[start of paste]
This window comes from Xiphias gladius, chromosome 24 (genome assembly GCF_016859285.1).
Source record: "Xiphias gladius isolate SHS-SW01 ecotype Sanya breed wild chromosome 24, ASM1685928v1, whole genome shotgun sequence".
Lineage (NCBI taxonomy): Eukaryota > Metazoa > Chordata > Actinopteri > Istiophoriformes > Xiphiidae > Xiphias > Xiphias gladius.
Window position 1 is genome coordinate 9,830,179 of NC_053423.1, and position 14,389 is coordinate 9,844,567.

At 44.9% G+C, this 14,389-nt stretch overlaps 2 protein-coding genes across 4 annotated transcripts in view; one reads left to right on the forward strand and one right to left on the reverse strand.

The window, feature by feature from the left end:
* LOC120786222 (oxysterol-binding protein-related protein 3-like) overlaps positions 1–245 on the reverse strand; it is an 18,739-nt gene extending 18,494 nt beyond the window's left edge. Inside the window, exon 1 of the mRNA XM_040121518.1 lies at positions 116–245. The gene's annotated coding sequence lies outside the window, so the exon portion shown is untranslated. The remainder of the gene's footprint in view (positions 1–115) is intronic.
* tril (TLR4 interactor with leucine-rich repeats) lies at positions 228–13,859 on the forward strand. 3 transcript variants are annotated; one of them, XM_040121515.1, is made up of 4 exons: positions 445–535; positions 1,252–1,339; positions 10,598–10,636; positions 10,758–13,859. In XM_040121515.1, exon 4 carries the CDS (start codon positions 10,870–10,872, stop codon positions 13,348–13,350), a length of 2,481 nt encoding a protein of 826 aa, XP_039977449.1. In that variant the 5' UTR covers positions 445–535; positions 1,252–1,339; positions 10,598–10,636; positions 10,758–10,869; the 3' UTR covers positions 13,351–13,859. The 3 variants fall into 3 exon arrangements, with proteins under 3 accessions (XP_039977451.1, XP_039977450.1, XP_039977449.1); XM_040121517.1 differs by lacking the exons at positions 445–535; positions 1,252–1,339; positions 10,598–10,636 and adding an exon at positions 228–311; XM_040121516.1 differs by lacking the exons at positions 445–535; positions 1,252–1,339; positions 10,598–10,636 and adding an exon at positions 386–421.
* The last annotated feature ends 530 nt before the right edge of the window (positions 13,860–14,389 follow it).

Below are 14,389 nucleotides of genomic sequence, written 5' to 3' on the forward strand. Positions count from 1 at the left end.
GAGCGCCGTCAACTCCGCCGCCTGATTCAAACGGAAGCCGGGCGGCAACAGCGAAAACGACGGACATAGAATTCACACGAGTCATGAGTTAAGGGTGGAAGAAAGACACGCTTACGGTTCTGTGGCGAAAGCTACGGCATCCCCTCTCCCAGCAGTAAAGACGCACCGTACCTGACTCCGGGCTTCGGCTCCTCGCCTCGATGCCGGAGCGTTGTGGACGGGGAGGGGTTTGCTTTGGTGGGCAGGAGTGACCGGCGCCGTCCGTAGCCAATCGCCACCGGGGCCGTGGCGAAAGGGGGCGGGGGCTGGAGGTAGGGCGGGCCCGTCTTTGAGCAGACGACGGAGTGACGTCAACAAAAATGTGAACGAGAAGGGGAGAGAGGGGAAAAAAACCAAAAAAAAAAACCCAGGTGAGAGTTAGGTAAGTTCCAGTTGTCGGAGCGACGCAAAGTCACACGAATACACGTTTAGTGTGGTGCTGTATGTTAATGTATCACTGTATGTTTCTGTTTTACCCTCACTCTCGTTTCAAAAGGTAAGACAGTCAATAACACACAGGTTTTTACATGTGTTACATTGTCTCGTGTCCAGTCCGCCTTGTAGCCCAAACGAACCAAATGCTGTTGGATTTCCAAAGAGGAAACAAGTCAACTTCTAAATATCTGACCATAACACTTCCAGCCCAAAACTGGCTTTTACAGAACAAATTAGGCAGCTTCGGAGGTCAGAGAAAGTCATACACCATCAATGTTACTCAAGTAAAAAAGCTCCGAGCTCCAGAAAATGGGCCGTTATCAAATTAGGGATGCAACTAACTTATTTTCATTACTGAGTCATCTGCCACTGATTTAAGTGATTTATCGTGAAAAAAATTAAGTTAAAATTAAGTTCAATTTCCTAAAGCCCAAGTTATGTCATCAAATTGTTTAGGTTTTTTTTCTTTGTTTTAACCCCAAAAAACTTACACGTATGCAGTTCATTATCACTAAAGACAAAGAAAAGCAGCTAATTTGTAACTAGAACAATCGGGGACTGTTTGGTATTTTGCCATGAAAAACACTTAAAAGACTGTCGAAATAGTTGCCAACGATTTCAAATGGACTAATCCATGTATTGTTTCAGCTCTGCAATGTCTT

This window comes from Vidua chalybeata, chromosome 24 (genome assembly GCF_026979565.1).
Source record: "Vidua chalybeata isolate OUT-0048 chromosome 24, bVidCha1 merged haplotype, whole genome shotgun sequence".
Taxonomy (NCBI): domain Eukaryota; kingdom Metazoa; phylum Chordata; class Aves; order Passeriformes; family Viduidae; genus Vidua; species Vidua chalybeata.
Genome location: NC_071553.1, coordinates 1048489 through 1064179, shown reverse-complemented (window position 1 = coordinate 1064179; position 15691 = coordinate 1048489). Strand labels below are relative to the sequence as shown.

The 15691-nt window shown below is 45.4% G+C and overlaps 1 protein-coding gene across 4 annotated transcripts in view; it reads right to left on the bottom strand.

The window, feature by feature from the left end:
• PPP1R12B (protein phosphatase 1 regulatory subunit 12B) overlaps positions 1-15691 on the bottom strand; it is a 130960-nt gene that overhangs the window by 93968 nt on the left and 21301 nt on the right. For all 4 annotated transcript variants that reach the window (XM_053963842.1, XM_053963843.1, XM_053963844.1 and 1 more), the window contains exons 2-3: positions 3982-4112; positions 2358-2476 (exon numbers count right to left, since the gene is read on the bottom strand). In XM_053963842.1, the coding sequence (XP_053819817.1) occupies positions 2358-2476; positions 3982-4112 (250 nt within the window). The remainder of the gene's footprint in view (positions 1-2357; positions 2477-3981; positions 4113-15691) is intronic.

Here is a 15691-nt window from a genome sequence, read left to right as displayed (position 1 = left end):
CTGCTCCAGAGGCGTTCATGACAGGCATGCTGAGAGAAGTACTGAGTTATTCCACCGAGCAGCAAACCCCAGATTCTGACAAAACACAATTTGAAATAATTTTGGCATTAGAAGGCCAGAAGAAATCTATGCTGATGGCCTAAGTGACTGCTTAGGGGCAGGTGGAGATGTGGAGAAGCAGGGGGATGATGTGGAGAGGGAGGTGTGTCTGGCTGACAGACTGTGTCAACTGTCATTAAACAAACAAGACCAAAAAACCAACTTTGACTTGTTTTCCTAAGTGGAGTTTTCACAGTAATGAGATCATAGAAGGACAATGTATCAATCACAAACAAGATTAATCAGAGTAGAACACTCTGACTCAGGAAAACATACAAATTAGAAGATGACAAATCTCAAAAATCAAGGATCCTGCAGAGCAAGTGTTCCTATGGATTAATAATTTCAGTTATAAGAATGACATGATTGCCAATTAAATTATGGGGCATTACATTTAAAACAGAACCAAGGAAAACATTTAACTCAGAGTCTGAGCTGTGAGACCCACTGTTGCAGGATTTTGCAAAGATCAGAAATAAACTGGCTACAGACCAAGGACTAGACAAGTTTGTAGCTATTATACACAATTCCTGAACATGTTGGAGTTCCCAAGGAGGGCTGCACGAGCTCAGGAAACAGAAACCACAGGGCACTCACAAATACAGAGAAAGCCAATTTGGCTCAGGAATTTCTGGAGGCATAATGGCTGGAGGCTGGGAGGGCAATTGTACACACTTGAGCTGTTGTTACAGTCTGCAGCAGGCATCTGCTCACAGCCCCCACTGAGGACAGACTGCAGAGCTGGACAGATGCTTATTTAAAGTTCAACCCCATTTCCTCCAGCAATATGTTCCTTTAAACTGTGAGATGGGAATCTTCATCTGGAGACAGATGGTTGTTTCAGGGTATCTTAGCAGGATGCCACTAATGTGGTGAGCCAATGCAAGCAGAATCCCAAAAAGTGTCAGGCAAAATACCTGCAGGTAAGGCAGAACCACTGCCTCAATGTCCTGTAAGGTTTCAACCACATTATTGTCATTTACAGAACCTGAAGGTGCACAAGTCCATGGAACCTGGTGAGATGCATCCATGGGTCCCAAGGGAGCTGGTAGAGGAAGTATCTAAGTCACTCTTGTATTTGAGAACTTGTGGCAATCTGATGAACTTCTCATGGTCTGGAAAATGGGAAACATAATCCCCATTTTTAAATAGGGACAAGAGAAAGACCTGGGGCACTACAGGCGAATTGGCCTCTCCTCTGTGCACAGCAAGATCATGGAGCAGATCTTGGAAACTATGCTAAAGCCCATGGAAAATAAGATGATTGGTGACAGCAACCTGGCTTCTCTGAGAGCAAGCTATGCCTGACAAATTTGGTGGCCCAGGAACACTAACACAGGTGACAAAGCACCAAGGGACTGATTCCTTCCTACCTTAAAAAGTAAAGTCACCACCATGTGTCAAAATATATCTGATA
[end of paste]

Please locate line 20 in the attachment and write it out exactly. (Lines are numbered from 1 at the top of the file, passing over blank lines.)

CTGCTCCAGAGGCGTTCATGACAGGCATGCTGAGAGAAGTACTGAGTTATTCCACCGAGCAGCAAACCCCAGATTCTGACAAAACACAATTTGAAATAATTTTGGCATTAGAAGGCCAGAAGAAATCTATGCTGATGGCCTAAGTGACTGCTTAGGGGCAGGTGGAGATGTGGAGAAGCAGGGGGATGATGTGGAGAGGGAGGTGTGTCTGGCTGACAGACTGTGTCAACTGTCATTAAACAAACAAGACCAAAAAACCAACTTTGACTTGTTTTCCTAAGTGGAGTTTTCACAGTAATGAGATCATAGAAGGACAATGTATCAATCACAAACAAGATTAATCAGAGTAGAACACTCTGACTCAGGAAAACATACAAATTAGAAGATGACAAATCTCAAAAATCAAGGATCCTGCAGAGCAAGTGTTCCTATGGATTAATAATTTCAGTTATAAGAATGACATGATTGCCAATTAAATTATGGGGCATTACATTTAAAACAGAACCAAGGAAAACATTTAACTCAGAGTCTGAGCTGTGAGACCCACTGTTGCAGGATTTTGCAAAGATCAGAAATAAACTGGCTACAGACCAAGGACTAGACAAGTTTGTAGCTATTATACACAATTCCTGAACATGTTGGAGTTCCCAAGGAGGGCTGCACGAGCTCAGGAAACAGAAACCACAGGGCACTCACAAATACAGAGAAAGCCAATTTGGCTCAGGAATTTCTGGAGGCATAATGGCTGGAGGCTGGGAGGGCAATTGTACACACTTGAGCTGTTGTTACAGTCTGCAGCAGGCATCTGCTCACAGCCCCCACTGAGGACAGACTGCAGAGCTGGACAGATGCTTATTTAAAGTTCAACCCCATTTCCTCCAGCAATATGTTCCTTTAAACTGTGAGATGGGAATCTTCATCTGGAGACAGATGGTTGTTTCAGGGTATCTTAGCAGGATGCCACTAATGTGGTGAGCCAATGCAAGCAGAATCCCAAAAAGTGTCAGGCAAAATACCTGCAGGTAAGGCAGAACCACTGCCTCAATGTCCTGTAAGGTTTCAACCACATTATTGTCATTTACAGAACCTGAAGGTGCACAAGTCCATGGAACCTGGTGAGATGCATCCATGGGTCCCAAGGGAGCTGGTAGAGGAAGTATCTAAGTCACTCTTGTATTTGAGAACTTGTGGCAATCTGATGAACTTCTCATGGTCTGGAAAATGGGAAACATAATCCCCATTTTTAAATAGGGACAAGAGAAAGACCTGGGGCACTACAGGCGAATTGGCCTCTCCTCTGTGCACAGCAAGATCATGGAGCAGATCTTGGAAACTATGCTAAAGCCCATGGAAAATAAGATGATTGGTGACAGCAACCTGGCTTCTCTGAGAGCAAGCTATGCCTGACAAATTTGGTGGCCCAGGAACACTAACACAGGTGACAAAGCACCAAGGGACTGATTCCTTCCTACCTTAAAAAGTAAAGTCACCACCATGTGTCAAAATATATCTGATA